Three’s A Charm…

I actually listened to all three filters in two different systems. The main system uses an optically isolated network consisting of SOtM switches and Nordost V2 network cables to hook up the Wadax Reference Serve/PSU to the Reference DAC, via its dedicated Akasa Optical interface. The second system also employed a dedicated, optically isolated network, this time built with a Roon Nucleus (with linear power supply), an EE 8 Switch and Nordost Heimdall 2 network cables, linked to the Ethernet-HD input of the CH Precision C1.2. Source for streamed files was Qobuz. However, in practice the results were remarkably consistent across both set ups, despite the cost and qualitative differences, perhaps suggesting the fundamental level at which these filters operate.

Good – The English Electric EE1 Network Filter

Offered by the Chord Company’s sister English Electric brand, this is about as simple as a Network filter gets, a directional, matchbox-volume block with an RJ45 socket on each end. It was supplied with a Chord Co. C-Stream network cable to hook it up to the system, although I used Nordost V2 or Heimdall 2 network cables to maintain continuity from the main switch onwards. Following conventional logic (and only having a single unit to hand) I placed it adjacent to the Ref Server or C1.2 ethernet inputs, connected with a 1.0m length of the appropriate cable. Compared to the unfiltered feed, the benefits were obvious, with an immediate reduction in grain, a blacker background, an increase in stage depth and an emerging sense of musical and rhythmic order: In comparison, the unfiltered feed sounded flat, grey, grainy and cardboard-y, with a fractured and disjointed sense of rhythm and flattened dynamics. Inserting the EE1 certainly cleaned up the presentation and delivered worthwhile improvements in the musical bedrocks of rhythmic and temporal security – areas in which streamed music seriously suffers.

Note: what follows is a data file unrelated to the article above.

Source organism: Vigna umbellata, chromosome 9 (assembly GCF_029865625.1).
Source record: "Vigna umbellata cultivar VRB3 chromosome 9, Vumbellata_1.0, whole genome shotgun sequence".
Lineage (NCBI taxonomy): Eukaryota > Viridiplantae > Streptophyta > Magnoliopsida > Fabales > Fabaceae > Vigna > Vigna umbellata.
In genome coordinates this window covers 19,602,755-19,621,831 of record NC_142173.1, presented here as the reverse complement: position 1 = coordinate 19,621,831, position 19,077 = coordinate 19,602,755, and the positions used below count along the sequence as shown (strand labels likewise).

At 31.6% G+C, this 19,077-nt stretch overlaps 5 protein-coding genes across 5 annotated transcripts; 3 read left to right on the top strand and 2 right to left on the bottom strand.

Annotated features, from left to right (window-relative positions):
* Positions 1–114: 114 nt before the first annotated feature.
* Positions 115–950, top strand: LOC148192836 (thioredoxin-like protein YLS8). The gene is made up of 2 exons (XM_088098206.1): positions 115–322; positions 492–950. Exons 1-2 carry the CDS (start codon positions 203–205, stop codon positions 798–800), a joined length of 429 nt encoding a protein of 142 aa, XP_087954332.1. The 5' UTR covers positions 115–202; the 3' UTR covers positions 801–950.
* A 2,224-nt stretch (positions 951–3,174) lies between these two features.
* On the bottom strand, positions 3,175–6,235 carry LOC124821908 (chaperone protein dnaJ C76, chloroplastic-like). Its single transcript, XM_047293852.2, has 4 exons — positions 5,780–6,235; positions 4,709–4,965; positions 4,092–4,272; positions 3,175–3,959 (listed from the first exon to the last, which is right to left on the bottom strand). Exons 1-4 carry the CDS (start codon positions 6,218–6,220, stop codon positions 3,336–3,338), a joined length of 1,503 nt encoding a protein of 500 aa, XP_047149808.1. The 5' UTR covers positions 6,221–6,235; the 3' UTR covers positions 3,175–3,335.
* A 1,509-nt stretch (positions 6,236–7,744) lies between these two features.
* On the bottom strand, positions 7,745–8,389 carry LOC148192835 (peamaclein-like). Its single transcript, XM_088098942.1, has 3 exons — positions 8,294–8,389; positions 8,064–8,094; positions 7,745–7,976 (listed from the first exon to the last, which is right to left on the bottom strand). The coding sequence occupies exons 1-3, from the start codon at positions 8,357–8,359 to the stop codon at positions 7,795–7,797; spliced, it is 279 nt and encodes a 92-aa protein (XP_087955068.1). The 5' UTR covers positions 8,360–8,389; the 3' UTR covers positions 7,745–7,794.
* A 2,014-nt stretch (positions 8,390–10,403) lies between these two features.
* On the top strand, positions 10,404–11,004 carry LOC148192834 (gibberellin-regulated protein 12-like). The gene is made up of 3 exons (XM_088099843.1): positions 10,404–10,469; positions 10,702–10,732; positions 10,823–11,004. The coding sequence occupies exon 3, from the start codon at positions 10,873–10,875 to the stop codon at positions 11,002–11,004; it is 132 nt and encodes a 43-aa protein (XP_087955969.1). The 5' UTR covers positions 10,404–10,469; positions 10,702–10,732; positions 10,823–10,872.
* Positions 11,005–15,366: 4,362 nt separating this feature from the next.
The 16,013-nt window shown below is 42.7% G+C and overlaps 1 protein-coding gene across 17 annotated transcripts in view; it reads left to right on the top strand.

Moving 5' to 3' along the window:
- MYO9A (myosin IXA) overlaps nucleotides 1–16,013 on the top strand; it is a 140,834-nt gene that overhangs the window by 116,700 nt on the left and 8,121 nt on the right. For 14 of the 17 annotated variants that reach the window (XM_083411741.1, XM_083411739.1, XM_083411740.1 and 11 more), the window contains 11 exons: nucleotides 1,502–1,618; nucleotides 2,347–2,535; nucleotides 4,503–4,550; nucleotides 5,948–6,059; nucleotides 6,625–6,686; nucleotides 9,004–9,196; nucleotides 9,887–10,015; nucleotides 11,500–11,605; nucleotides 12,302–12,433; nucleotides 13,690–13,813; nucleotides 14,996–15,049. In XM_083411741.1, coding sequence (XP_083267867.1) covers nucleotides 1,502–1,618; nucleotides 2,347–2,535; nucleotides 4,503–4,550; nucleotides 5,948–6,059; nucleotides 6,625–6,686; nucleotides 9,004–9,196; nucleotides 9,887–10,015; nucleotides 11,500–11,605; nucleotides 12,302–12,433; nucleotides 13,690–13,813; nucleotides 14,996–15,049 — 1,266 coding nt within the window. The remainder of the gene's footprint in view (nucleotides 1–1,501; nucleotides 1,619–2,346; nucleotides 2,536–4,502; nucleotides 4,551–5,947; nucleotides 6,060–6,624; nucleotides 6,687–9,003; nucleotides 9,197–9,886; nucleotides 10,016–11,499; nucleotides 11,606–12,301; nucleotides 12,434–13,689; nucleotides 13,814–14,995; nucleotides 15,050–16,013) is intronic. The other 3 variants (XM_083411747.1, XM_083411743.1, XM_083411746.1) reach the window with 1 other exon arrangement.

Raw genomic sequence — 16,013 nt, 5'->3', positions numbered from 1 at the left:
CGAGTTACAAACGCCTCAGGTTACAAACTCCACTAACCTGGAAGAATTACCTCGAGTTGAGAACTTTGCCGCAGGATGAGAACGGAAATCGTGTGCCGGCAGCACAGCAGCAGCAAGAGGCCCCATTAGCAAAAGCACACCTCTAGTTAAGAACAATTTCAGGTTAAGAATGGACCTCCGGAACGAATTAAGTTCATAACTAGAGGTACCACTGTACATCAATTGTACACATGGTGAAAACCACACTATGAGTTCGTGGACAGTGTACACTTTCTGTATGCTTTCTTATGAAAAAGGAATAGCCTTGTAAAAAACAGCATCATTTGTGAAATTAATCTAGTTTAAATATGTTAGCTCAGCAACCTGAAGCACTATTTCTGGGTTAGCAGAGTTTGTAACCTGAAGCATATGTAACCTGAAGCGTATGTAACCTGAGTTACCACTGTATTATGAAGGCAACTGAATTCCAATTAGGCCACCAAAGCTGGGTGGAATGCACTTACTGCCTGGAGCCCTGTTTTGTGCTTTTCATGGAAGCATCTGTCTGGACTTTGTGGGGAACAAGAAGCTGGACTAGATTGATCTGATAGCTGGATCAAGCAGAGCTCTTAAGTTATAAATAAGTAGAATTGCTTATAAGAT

The English Electric EE1 – it’s not a fighter jet! But it is a neat, simple and effectiveethernet filter. Note the directional arrows and female in/out sockets that set it apart.

The filter’s sonic benefits were clear enough but it was the greater sense of musical connection, the fact that the different musical strands were starting to hang together and make more sense that was what made the EE1 a compelling addition to the system. One that once inserted, I was loath to remove. The Anastasia Kobekina album Venice (a 24/96 file from Qobuz) contains the short, percussive/pizzicato piece ‘Limestone & Felt’, by the brilliant Caroline Shaw. Streamed au naturelle, the jagged phrases and halting rhythms fall randomly from the speakers, a jumble of disconnected noises that lacks shape, intent or line. The dynamics are flattened to the point that there is no distinction in attack or weight between notes, no sense of accent or purpose to the phrasing – what phrasing is apparent! The EE1 not only adds body and colour to the solo cello, it introduces a sense of musical flow and progress, driven by the ability to differentiate note weight and attack, to separate more readily the plucked strings and the struck body of the instrument. Elsewhere, group compositions gained a greater sense of ensemble organisation and instruments took on a greater sense of presence, especially harpsichord, which had been little short of irritating with the un-filtered stream. Without the EE1, the performance was ‘loud’ and clumsy, lacking any sense of the musicians’ touch or selection of note weight. Subtle dynamic variations and timing cues, harmonics and note length were all eradicated, fitting the music into an almost mechanical grid, effectively ‘pixelating’ the textures, perspective and instrumental detail.